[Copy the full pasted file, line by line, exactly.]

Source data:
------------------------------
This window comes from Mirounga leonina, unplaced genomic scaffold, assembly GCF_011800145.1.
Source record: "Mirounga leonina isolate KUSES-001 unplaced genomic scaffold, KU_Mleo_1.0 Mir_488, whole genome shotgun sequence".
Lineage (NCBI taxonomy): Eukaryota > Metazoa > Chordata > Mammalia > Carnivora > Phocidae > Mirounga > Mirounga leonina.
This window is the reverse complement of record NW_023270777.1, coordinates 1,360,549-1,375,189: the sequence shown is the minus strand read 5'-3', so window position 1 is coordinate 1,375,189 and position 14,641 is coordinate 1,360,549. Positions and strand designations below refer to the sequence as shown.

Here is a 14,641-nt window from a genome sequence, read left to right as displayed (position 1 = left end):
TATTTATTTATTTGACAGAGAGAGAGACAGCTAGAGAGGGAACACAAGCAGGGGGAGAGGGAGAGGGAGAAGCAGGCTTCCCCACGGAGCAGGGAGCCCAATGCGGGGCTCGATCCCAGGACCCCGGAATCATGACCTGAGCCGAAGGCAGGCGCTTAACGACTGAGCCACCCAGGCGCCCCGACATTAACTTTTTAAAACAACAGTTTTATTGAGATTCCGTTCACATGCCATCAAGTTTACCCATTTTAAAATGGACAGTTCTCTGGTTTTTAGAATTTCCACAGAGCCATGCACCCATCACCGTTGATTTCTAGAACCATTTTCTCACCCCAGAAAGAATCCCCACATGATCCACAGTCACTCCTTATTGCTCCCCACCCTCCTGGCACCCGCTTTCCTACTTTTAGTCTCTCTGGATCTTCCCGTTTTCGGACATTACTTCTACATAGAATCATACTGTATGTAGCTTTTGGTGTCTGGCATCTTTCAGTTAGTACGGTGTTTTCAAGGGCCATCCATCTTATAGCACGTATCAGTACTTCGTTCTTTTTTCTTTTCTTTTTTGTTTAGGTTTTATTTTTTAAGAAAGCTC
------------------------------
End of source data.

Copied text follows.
This window comes from Mirounga leonina, unplaced genomic scaffold, assembly GCF_011800145.1.
Source record: "Mirounga leonina isolate KUSES-001 unplaced genomic scaffold, KU_Mleo_1.0 Mir_488, whole genome shotgun sequence".
Lineage (NCBI taxonomy): Eukaryota > Metazoa > Chordata > Mammalia > Carnivora > Phocidae > Mirounga > Mirounga leonina.
This window is the reverse complement of record NW_023270777.1, coordinates 1,360,549-1,375,189: the sequence shown is the minus strand read 5'-3', so window position 1 is coordinate 1,375,189 and position 14,641 is coordinate 1,360,549. Positions and strand designations below refer to the sequence as shown.

Here is a 14,641-nt window from a genome sequence, read left to right as displayed (position 1 = left end):
TATTTATTTATTTGACAGAGAGAGAGACAGCTAGAGAGGGAACACAAGCAGGGGGAGAGGGAGAGGGAGAAGCAGGCTTCCCCACGGAGCAGGGAGCCCAATGCGGGGCTCGATCCCAGGACCCCGGAATCATGACCTGAGCCGAAGGCAGGCGCTTAACGACTGAGCCACCCAGGCGCCCCGACATTAACTTTTTAAAACAACAGTTTTATTGAGATTCCGTTCACATGCCATCAAGTTTACCCATTTTAAAATGGACAGTTCTCTGGTTTTTAGAATTTCCACAGAGCCATGCACCCATCACCGTTGATTTCTAGAACCATTTTCTCACCCCAGAAAGAATCCCCACATGATCCACAGTCACTCCTTATTGCTCCCCACCCTCCTGGCACCCGCTTTCCTACTTTTAGTCTCTCTGGATCTTCCCGTTTTCGGACATTACTTCTACATAGAATCATACTGTATGTAGCTTTTGGTGTCTGGCATCTTTCAGTTAGTACGGTGTTTTCAAGGGCCATCCATCTTATAGCACGTATCAGTACTTCGTTCTTTTTTCTTTTCTTTTTTGTTTAGGTTTTATTTTTTAAGAAAGCTC